• Considering Ilwaco’s beautiful location, history and environment, it is no wonder it’s a great spot for artists. The waterfront area features several galleries and it’s easy to spend an afternoon taking it all in. On my most recent visit, I had the unexpected pleasure of meeting one of the artists and connecting the dots to a piece of art I’d picked up on my last visit to the area. I stopped in at the Don Nisbett Art Gallery and very quickly realized he was the artist responsible for the awesome 12th Salmon magnet I’d picked up at the Nelson Crab shop in Tokeland. I was so excited to meet the maker, but equally happy to enjoy a much broader view of his work. (And pick up a few more fun pieces, which he kindly autographed!) Dan is also a great resource for local information and stories – be sure to hit him up on your next visit! Should you be in town on the first Friday of the month in June through September, be sure to check out the First Friday art walk from 4-7pm along the waterfront.
  • If you happen to be visiting during late spring or the summer, check out the vibrant Saturday Market at the Port and enjoy local artisan goods, produce and more. (Opening Day, May 1st, 10am. Open May-Sept.)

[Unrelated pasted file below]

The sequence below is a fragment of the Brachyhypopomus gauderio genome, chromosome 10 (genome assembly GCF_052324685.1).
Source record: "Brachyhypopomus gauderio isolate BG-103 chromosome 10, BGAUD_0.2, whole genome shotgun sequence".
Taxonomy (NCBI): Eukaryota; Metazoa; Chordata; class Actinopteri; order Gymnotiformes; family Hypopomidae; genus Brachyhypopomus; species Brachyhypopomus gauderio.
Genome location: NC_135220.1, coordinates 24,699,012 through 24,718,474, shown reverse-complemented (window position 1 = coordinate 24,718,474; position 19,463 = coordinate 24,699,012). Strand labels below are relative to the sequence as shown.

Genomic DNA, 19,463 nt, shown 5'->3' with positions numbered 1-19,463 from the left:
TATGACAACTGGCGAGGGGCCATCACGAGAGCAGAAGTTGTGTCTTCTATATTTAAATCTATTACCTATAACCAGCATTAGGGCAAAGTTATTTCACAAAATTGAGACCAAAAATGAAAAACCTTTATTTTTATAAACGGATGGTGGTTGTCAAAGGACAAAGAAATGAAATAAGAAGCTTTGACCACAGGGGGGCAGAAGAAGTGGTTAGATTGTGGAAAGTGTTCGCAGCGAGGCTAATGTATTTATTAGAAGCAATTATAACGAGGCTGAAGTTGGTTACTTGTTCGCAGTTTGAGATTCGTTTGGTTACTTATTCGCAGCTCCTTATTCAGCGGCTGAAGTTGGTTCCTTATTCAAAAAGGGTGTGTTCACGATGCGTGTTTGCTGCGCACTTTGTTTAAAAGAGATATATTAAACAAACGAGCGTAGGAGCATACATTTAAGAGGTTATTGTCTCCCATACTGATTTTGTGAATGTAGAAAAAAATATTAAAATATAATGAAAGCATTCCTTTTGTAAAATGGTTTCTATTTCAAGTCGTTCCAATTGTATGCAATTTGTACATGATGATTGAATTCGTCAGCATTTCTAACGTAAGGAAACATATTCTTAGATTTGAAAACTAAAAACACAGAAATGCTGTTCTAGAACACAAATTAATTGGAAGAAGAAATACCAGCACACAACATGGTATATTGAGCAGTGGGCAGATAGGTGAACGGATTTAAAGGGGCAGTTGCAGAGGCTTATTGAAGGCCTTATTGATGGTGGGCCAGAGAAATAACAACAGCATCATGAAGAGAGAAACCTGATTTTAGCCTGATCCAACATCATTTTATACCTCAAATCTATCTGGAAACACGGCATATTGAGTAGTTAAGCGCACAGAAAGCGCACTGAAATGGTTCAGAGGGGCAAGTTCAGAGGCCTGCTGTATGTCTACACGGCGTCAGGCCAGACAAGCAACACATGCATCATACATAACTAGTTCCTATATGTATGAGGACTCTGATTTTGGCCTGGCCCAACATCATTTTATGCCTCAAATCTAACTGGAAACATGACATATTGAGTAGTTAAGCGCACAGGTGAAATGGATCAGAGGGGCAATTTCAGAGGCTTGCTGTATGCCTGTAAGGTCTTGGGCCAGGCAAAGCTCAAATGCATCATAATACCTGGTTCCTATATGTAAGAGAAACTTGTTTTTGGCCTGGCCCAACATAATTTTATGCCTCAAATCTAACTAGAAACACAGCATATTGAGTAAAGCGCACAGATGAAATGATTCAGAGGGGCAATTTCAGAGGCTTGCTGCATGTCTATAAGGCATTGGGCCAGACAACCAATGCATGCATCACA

• In need of a caffeine boost? Stop by Roots Juice, Java & Salad Bar for a great cup of coffee or fresh juice – and a nice salad. (Open daily, 7am to 1:30pm, 6:30am to 10:30 on Saturdays, closed Sundays.)
  • Located just up from the port, the seasonal Serious Pizza serves up delicious pizza, sandwiches and more. Open during the spring months on Friday – Sunday from 11am – 7pm. During the summer months, they’re open Wednesday – Sunday from 11am – 7pm. (Closed November – February)